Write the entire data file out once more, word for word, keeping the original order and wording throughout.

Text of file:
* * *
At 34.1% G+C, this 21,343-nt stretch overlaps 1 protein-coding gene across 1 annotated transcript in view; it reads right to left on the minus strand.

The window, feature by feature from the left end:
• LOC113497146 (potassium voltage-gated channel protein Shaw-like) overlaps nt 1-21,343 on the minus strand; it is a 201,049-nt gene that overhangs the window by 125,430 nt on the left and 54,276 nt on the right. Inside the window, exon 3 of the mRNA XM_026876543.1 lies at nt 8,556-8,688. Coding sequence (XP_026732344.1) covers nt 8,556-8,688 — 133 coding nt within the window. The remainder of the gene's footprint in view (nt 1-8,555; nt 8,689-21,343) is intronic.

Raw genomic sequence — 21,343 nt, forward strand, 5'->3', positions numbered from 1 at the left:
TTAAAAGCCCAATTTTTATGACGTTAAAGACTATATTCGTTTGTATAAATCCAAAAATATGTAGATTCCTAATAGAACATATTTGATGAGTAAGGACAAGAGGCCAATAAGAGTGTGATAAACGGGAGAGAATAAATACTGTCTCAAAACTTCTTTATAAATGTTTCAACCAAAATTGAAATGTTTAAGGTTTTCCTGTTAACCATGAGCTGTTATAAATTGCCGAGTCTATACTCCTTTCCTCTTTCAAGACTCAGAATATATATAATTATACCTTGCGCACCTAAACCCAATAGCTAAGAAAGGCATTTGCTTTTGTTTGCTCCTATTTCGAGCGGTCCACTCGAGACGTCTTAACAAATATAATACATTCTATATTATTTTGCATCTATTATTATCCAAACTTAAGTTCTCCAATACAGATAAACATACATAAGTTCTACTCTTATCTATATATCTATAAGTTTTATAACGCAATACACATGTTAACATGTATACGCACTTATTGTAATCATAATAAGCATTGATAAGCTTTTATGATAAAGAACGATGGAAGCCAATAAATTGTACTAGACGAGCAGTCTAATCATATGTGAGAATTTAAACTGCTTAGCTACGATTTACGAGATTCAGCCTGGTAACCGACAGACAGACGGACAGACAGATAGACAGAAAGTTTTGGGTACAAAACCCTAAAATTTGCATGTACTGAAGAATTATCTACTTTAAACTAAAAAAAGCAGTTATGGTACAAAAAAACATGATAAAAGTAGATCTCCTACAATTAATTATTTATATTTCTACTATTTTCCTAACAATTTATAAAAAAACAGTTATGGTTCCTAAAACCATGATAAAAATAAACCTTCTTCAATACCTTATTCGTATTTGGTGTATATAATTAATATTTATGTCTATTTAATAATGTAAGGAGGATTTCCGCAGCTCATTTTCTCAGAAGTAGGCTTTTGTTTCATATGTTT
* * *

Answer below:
At 34.1% G+C, this 21,343-nt stretch overlaps 1 protein-coding gene across 1 annotated transcript in view; it reads right to left on the minus strand.

The window, feature by feature from the left end:
• LOC113497146 (potassium voltage-gated channel protein Shaw-like) overlaps nt 1-21,343 on the minus strand; it is a 201,049-nt gene that overhangs the window by 125,430 nt on the left and 54,276 nt on the right. Inside the window, exon 3 of the mRNA XM_026876543.1 lies at nt 8,556-8,688. Coding sequence (XP_026732344.1) covers nt 8,556-8,688 — 133 coding nt within the window. The remainder of the gene's footprint in view (nt 1-8,555; nt 8,689-21,343) is intronic.

Raw genomic sequence — 21,343 nt, forward strand, 5'->3', positions numbered from 1 at the left:
TTAAAAGCCCAATTTTTATGACGTTAAAGACTATATTCGTTTGTATAAATCCAAAAATATGTAGATTCCTAATAGAACATATTTGATGAGTAAGGACAAGAGGCCAATAAGAGTGTGATAAACGGGAGAGAATAAATACTGTCTCAAAACTTCTTTATAAATGTTTCAACCAAAATTGAAATGTTTAAGGTTTTCCTGTTAACCATGAGCTGTTATAAATTGCCGAGTCTATACTCCTTTCCTCTTTCAAGACTCAGAATATATATAATTATACCTTGCGCACCTAAACCCAATAGCTAAGAAAGGCATTTGCTTTTGTTTGCTCCTATTTCGAGCGGTCCACTCGAGACGTCTTAACAAATATAATACATTCTATATTATTTTGCATCTATTATTATCCAAACTTAAGTTCTCCAATACAGATAAACATACATAAGTTCTACTCTTATCTATATATCTATAAGTTTTATAACGCAATACACATGTTAACATGTATACGCACTTATTGTAATCATAATAAGCATTGATAAGCTTTTATGATAAAGAACGATGGAAGCCAATAAATTGTACTAGACGAGCAGTCTAATCATATGTGAGAATTTAAACTGCTTAGCTACGATTTACGAGATTCAGCCTGGTAACCGACAGACAGACGGACAGACAGATAGACAGAAAGTTTTGGGTACAAAACCCTAAAATTTGCATGTACTGAAGAATTATCTACTTTAAACTAAAAAAAGCAGTTATGGTACAAAAAAACATGATAAAAGTAGATCTCCTACAATTAATTATTTATATTTCTACTATTTTCCTAACAATTTATAAAAAAACAGTTATGGTTCCTAAAACCATGATAAAAATAAACCTTCTTCAATACCTTATTCGTATTTGGTGTATATAATTAATATTTATGTCTATTTAATAATGTAAGGAGGATTTCCGCAGCTCATTTTCTCAGAAGTAGGCTTTTGTTTCATATGTTT